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This article was published 16/4/2016 (2051 days ago), so information in it may no longer be current.
University of Manitoba Prof. Nicola Koper has a broad background — landscape ecology, prairie and wetland ecology, multi-species management, surrogate species and ecological statistics.
Her current projects explore conservation and habitat management for songbirds in mixed-grass and tall-grass prairies in Saskatchewan and Manitoba.
Over the past few years, she has also been working on conservation and ecotourism projects in the Caribbean country of Grenada.
Koper, who holds a faculty position in terrestrial ecology at the University of Manitoba’s Natural Resources Institute, sat down in early March to discuss her work.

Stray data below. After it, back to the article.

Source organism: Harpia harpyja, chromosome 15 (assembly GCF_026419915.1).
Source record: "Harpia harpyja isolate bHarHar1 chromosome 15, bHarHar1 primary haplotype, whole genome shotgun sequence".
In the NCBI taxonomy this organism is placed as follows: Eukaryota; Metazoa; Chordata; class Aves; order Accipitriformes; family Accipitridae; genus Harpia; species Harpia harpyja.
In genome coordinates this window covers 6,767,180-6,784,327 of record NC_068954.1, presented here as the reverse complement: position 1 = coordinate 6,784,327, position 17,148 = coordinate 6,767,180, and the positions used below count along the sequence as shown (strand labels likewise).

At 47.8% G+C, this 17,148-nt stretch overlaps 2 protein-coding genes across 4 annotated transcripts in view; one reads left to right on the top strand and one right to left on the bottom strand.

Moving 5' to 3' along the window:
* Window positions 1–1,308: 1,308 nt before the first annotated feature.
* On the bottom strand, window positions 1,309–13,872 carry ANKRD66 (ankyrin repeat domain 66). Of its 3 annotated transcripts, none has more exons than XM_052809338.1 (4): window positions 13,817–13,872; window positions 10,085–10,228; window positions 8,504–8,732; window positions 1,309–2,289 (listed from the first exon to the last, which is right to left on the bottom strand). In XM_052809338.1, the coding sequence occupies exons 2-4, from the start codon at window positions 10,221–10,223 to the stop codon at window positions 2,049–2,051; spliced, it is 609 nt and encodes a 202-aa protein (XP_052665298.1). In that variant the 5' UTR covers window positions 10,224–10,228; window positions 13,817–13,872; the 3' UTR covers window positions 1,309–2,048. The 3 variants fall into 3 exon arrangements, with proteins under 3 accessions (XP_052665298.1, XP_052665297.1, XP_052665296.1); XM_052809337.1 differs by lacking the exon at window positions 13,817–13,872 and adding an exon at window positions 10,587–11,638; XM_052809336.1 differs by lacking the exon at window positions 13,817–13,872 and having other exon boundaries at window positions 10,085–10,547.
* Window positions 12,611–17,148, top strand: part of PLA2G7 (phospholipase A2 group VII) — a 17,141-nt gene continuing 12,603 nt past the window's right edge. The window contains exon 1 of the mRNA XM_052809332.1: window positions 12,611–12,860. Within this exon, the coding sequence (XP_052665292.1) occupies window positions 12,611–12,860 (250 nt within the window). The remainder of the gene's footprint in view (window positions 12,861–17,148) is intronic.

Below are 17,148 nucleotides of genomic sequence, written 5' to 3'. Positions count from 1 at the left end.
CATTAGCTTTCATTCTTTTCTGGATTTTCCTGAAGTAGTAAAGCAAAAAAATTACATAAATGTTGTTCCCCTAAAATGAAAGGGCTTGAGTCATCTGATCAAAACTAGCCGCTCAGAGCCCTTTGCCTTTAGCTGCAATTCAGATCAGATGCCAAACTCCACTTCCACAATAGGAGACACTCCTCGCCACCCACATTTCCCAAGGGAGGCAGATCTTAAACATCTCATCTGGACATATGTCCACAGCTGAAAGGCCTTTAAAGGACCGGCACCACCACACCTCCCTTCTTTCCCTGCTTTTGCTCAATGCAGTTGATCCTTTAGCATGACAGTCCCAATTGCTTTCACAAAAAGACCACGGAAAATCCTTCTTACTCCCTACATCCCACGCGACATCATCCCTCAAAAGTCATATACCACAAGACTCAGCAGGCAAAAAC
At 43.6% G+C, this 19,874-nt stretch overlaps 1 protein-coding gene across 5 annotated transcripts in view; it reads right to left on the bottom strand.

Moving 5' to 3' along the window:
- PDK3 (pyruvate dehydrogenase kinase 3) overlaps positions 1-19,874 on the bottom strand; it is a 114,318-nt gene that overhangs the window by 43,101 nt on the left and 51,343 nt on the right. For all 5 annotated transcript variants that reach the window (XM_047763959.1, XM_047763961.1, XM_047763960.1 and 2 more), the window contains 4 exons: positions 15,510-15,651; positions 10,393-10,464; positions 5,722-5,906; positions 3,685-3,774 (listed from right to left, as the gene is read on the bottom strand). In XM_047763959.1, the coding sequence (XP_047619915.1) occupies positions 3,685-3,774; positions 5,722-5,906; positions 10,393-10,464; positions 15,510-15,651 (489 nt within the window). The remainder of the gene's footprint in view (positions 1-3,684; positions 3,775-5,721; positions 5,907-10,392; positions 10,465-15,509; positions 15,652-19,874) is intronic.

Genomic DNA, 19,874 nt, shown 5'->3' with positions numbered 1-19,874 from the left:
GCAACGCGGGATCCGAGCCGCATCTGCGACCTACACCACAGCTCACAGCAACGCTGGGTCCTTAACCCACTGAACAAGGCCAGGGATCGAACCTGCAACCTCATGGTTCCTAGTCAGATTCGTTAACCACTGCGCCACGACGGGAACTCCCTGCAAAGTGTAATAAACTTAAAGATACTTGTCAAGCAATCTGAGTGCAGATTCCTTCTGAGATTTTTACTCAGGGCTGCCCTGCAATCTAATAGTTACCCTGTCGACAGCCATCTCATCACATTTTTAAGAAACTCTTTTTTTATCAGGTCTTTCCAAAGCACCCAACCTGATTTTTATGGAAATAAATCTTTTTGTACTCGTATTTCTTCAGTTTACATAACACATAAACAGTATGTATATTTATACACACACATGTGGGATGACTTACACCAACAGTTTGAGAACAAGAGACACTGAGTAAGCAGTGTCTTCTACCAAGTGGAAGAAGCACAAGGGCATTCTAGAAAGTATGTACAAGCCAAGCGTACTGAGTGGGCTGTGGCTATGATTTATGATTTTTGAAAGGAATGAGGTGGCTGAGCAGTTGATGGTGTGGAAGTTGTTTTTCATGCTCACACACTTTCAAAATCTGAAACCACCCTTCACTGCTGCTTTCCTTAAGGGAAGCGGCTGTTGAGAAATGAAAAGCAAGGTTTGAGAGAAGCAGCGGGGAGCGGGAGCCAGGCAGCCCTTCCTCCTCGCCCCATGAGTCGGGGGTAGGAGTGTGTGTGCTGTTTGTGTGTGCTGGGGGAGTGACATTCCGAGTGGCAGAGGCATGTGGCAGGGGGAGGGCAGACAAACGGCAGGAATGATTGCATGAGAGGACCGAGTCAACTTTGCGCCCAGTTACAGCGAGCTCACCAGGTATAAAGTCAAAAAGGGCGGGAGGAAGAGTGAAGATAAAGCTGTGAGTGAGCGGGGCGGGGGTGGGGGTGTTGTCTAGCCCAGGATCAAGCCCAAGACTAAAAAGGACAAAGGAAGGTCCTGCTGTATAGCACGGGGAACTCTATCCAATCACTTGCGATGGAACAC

Free Press: You are exploring conservation and habitat management for songbirds in mixed-grass and tall-grass prairies in Saskatchewan and Manitoba. What sort of practical applications have you done in that regard? How successful have they been?
Nicola Koper: I’ve worked a lot with federal and provincial governments, and with non-governmental organizations such as the Nature Conservancy of Canada, to develop species-recovery plans and habitat-management programs. Our research has helped us to make management recommendations about cattle grazing and to allow us to better understand how and where to conserve remaining fragments of native grasslands.
It’s clear that habitat fragmentation created by introducing roads and other human developments affects a much bigger area than just the area where habitat was lost. This has been important in helping us understand the conservation needs of species at risk that strongly avoid habitat edges, such as chestnut-collared longspurs and Sprague’s pipits.